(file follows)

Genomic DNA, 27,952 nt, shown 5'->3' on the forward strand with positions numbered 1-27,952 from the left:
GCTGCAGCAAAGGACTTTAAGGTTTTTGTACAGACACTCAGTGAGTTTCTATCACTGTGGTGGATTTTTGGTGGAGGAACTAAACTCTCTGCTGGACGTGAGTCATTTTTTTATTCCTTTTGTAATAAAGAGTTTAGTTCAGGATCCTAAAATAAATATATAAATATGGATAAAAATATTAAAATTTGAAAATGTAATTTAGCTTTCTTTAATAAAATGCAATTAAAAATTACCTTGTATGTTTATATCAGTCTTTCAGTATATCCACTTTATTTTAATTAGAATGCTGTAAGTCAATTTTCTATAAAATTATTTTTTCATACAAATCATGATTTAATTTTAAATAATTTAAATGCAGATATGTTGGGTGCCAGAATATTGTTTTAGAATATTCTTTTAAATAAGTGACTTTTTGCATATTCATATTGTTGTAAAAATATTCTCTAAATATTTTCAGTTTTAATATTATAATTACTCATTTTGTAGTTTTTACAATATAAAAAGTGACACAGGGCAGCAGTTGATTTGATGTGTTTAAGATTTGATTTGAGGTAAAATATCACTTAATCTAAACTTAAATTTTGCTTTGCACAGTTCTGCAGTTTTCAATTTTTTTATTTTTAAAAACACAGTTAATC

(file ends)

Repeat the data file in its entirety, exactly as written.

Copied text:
Genomic DNA, 27,952 nt, shown 5'->3' on the forward strand with positions numbered 1-27,952 from the left:
GCTGCAGCAAAGGACTTTAAGGTTTTTGTACAGACACTCAGTGAGTTTCTATCACTGTGGTGGATTTTTGGTGGAGGAACTAAACTCTCTGCTGGACGTGAGTCATTTTTTTATTCCTTTTGTAATAAAGAGTTTAGTTCAGGATCCTAAAATAAATATATAAATATGGATAAAAATATTAAAATTTGAAAATGTAATTTAGCTTTCTTTAATAAAATGCAATTAAAAATTACCTTGTATGTTTATATCAGTCTTTCAGTATATCCACTTTATTTTAATTAGAATGCTGTAAGTCAATTTTCTATAAAATTATTTTTTCATACAAATCATGATTTAATTTTAAATAATTTAAATGCAGATATGTTGGGTGCCAGAATATTGTTTTAGAATATTCTTTTAAATAAGTGACTTTTTGCATATTCATATTGTTGTAAAAATATTCTCTAAATATTTTCAGTTTTAATATTATAATTACTCATTTTGTAGTTTTTACAATATAAAAAGTGACACAGGGCAGCAGTTGATTTGATGTGTTTAAGATTTGATTTGAGGTAAAATATCACTTAATCTAAACTTAAATTTTGCTTTGCACAGTTCTGCAGTTTTCAATTTTTTTATTTTTAAAAACACAGTTAATC